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Keep the details of your divorce private with mediation

On Behalf of | Nov 8, 2018 | Uncategorized

Divorcing couples often have many issues that they have to resolve in order to end their marriage. Setting terms for asset division, as well as addressing child custody issues, can become complicated quickly and result in additional stress. One of the most commonly overlooked concerns about a protracted, court-based divorce is the fact that the records of your divorce will become public.

The things that you and your spouse say about one another can become accessible to everyone from professional rivals to your children as adults. Mediation is a potential solution that both empowers you to get the outcome in your divorce you need and protect you and your privacy. If you worry about how public records of your divorce proceedings could impact your future, it may be time to consider mediation.

Your court testimony often results in airing dirty laundry publicly

When divorces become contentious, it is common for the divorcing spouses to rake one another over the proverbial coals in court. Every family is unique, but common complaints brought to light in court include spousal abuse, neglect of children, addiction to drugs, alcohol or gambling, and infidelity.

Depending on your profession, these kinds of accusations could have an impact on future success in your career. Unfortunately, anything you or your ex say as part of testimony in court will likely end up accessible via public records unless the judge agrees to seal records for the safety of your family.

Sealing records is rare, so you should assume that your divorce records will become accessible to anyone who wants them. It may make a lot more sense to address marital issues outside of the courtroom and file an uncontested divorce instead.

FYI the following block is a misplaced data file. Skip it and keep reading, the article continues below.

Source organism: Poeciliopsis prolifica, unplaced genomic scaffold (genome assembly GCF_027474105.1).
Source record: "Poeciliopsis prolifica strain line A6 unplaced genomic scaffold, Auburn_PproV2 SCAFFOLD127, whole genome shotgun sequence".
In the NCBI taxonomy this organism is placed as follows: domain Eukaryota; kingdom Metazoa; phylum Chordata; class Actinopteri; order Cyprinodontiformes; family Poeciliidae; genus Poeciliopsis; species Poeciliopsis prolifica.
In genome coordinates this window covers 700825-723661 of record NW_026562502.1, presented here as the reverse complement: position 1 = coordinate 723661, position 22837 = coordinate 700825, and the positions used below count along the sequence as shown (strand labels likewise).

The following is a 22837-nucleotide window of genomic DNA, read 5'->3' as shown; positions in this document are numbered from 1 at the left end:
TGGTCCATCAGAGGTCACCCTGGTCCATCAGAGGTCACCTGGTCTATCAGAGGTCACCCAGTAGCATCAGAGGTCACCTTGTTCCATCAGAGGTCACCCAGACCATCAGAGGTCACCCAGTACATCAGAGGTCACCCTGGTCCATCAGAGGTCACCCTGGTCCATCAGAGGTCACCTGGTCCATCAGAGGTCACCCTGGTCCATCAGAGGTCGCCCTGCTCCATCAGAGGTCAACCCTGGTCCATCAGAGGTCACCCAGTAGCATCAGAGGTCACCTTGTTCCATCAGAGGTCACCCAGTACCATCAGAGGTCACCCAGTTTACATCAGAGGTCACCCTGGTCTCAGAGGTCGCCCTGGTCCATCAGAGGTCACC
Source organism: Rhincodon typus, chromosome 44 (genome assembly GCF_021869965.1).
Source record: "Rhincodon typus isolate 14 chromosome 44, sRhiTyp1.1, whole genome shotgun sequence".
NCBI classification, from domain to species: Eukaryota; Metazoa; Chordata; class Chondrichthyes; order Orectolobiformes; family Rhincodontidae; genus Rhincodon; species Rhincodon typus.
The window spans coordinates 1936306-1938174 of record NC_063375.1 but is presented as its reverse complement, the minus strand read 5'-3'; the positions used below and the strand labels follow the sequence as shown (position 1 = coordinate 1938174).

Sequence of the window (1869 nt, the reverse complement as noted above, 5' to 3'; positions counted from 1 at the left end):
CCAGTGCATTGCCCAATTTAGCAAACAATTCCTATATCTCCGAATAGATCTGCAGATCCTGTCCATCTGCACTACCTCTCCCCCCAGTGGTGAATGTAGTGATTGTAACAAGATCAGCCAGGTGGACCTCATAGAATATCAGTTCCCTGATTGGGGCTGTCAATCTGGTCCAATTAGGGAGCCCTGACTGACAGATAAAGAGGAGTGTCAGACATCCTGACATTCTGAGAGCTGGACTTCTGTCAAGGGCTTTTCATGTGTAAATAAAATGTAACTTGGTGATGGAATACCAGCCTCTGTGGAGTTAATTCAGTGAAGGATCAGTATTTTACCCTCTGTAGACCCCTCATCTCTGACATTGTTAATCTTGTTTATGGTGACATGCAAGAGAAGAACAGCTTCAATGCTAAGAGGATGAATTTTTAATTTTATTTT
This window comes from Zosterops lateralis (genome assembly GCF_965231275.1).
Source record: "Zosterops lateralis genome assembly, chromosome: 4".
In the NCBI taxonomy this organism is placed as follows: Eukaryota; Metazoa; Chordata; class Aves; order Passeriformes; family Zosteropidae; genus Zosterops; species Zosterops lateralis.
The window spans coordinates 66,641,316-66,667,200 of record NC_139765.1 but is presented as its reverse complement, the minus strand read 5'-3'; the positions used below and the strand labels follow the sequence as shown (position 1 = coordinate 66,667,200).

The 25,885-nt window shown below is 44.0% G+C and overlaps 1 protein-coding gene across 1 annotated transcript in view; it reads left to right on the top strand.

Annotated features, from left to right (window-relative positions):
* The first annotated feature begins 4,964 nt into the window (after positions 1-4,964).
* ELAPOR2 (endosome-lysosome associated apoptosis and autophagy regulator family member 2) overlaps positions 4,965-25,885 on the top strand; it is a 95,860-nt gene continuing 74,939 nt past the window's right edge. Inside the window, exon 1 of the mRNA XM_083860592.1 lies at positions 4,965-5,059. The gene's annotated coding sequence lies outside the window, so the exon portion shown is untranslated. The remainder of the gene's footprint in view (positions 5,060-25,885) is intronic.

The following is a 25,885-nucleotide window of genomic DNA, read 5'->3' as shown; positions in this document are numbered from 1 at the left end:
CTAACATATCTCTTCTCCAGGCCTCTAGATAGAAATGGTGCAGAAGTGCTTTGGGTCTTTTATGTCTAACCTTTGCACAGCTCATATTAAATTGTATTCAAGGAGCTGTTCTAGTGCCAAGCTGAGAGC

Mediation typically remains private

When you go to mediation, both you and your spouse will have your own attorneys, and you will work with a neutral third-party to find solutions for all the outstanding issues in your divorce. Compromise is important to successful mediation, as is focusing on priorities and not rehashing the issues from your marriage.

Mediation is a safer place to explore issues with your spouse than the courtroom. You can discuss infidelity and how you feel it should impact the asset division process or issues with substance abuse and how you want that reflected in the child custody agreement. Provided that both you and your spouse work together, you can set the terms for your own divorce.

You have the right to file an uncontested divorce. The courts will only need to review the terms you set for legal compliance and finalize the divorce for you. Unless there are legal issues in the future, the records of what you say in mediation will remain confidential and sealed. For couples concerned about their privacy, mediation may be the best way to resolve outstanding issues in a divorce.